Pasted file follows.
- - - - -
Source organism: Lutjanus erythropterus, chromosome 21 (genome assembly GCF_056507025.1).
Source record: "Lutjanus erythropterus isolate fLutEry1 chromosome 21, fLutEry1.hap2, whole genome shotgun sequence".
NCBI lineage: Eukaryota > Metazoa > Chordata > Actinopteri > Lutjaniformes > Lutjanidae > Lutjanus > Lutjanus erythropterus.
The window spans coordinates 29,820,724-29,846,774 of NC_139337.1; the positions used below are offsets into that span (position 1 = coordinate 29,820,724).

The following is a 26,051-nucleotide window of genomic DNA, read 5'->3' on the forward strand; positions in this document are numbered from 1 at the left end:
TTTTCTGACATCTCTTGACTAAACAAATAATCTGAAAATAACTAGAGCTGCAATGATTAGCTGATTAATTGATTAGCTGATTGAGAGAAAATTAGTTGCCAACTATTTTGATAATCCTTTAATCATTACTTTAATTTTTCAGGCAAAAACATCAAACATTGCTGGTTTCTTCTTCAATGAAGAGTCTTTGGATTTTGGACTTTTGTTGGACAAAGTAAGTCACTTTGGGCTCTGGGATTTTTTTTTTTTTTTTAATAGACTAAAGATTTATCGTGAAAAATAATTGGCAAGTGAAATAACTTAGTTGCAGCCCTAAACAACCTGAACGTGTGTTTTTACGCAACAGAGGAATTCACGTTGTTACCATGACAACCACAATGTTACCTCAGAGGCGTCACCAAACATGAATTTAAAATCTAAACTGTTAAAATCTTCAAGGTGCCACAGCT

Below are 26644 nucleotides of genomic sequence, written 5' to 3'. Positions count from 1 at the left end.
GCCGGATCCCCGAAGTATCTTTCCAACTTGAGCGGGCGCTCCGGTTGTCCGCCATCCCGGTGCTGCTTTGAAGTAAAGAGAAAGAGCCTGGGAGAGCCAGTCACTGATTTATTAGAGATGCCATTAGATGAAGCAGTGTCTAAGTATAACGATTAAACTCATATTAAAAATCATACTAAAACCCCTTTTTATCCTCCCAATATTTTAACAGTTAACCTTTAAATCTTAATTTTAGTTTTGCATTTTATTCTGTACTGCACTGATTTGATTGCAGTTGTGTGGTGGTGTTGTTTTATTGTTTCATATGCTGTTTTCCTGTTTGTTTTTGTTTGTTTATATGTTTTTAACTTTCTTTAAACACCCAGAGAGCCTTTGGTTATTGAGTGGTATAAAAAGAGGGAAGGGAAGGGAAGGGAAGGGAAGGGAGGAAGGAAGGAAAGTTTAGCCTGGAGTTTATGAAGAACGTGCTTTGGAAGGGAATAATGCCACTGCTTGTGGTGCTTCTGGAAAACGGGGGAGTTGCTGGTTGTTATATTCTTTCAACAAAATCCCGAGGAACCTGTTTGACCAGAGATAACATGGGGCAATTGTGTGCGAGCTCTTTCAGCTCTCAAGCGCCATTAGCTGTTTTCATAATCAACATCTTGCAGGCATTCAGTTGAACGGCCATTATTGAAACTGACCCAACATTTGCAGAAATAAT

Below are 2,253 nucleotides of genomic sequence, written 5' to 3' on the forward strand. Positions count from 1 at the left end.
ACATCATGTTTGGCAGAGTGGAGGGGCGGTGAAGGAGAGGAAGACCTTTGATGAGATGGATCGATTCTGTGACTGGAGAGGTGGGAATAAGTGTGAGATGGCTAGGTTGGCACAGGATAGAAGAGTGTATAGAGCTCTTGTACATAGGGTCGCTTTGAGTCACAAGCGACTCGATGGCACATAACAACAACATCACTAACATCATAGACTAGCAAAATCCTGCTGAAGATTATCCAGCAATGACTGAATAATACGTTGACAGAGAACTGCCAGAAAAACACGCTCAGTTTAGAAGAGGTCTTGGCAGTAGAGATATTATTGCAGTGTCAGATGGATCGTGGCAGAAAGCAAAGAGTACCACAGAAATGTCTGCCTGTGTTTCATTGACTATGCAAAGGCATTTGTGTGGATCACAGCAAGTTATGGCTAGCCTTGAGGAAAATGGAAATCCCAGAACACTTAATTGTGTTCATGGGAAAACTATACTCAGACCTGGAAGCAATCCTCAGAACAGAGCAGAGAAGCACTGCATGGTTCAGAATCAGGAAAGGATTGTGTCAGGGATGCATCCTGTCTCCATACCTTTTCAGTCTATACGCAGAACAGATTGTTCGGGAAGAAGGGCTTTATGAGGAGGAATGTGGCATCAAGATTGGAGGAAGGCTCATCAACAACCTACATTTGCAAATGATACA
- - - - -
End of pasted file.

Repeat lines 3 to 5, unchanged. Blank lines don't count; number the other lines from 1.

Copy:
NCBI lineage: Eukaryota > Metazoa > Chordata > Actinopteri > Lutjaniformes > Lutjanidae > Lutjanus > Lutjanus erythropterus.
The window spans coordinates 29,820,724-29,846,774 of NC_139337.1; the positions used below are offsets into that span (position 1 = coordinate 29,820,724).

The following is a 26,051-nucleotide window of genomic DNA, read 5'->3' on the forward strand; positions in this document are numbered from 1 at the left end: